Against all expectations, the CASE Act (Copyright Alternative in Small-Claims Enforcement Act of 2019) has become law, after being folded into the omnibus spending and COVID-19 relief bill at the end of 2020. This new law creates a small-claims tribunal within the U.S. Copyright Office to settle claims of copyright infringement outside of the federal court system. It will apply to claims of up to $30,000. Participating in the tribunal should allow many people to pursue a copyright violation claim more easily, as it can be done at a much lower expense through a small-claims tribunal rather than a federal court.
The Copyright Office will set up the tribunal and determine many details governing its use that were not made explicit in the bill. The bill’s passage is good news in general for creators, but it is not a panacea for pursuing copyright infringement claims. Indeed, for most SFWA members, it will likely be of little use, no matter what procedures the Office establishes. That’s because the copyright infringer must voluntarily participate in the process after being notified of the claim. If the infringer is anonymous or difficult to trace, it may be impossible to serve notice of the claim at all. It also only applies to infringers located in the USA, which means it can’t be used to counteract the vast number of overseas pirating websites.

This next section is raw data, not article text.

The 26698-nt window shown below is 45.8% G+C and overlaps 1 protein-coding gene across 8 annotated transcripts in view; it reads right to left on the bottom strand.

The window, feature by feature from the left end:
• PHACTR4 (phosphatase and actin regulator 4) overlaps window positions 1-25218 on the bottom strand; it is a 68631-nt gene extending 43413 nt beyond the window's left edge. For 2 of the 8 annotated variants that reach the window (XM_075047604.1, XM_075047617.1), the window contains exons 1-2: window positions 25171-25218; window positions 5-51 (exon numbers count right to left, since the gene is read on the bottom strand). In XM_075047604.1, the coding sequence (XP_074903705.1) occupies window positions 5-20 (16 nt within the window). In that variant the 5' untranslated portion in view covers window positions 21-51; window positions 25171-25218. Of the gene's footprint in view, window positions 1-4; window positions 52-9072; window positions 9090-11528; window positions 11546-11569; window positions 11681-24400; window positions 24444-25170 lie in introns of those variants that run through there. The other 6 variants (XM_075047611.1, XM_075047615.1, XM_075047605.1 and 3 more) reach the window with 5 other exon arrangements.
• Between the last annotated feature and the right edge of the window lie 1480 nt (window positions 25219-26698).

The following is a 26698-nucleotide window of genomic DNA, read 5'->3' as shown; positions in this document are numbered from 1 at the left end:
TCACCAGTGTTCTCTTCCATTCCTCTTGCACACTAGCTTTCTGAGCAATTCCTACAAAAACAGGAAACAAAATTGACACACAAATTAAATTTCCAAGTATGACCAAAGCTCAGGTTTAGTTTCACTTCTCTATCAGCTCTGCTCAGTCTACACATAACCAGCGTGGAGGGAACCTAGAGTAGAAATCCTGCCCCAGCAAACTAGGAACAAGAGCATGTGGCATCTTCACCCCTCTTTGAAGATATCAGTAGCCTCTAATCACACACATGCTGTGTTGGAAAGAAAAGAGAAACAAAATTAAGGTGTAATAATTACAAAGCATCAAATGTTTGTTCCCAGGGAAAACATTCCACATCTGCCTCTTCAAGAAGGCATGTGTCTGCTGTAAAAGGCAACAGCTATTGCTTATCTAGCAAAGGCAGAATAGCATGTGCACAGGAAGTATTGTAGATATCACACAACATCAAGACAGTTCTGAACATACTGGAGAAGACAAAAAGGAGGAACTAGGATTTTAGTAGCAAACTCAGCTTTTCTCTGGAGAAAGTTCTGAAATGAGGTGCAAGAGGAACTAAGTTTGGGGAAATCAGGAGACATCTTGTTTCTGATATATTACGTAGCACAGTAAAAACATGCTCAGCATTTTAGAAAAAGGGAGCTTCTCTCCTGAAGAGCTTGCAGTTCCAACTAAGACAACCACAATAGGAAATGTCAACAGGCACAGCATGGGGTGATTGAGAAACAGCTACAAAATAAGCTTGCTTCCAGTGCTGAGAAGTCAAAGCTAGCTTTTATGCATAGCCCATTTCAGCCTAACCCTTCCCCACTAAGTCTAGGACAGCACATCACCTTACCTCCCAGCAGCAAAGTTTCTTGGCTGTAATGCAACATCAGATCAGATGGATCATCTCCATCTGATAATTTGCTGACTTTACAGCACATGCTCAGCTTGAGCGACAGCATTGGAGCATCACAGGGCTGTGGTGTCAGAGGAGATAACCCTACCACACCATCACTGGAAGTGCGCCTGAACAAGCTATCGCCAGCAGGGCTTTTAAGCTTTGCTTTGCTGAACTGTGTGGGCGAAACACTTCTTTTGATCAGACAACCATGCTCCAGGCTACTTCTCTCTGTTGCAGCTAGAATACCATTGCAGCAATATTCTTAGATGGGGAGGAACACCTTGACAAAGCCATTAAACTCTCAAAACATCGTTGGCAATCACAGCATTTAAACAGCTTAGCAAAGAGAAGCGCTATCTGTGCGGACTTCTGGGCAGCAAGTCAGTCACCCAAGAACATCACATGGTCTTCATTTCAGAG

The tribunal will primarily be used in cases in which the rights holder and the infringer both see the benefit of a relatively low-cost method of resolving their dispute. In some cases, a credible threat of escalating the case to federal court may persuade the infringer to participate in the lower cost tribunal. However, it will still not be cheap. Aside from the fee for initiating a claim, whose amount has yet to be set, consulting with a lawyer to present a compelling case will still be necessary, or at least highly advisable. Several groups are looking at arranging lower cost or pro bono legal advice for these cases, and the law does include an option for law students and student legal clinics to act as representatives.
Some advocacy groups have taken the view that the tribunal will be easily abused by “copyright trolls,” who might use it to fleece grandmothers who post memes, for example. But many facets of the law are specifically written to prevent and punish such behavior. And, as indicated previously, no one will be forced to participate in the small-claims process. But vigilance to avoid such abuses should be taken.
SFWA’s Legal Affairs Committee intends to participate, along with other Authors Coalition groups, in the Copyright Office’s development of procedures and other details for the small-claims tribunal. We expect to update SFWA members on that progress as the Copyright Office develops and implements them.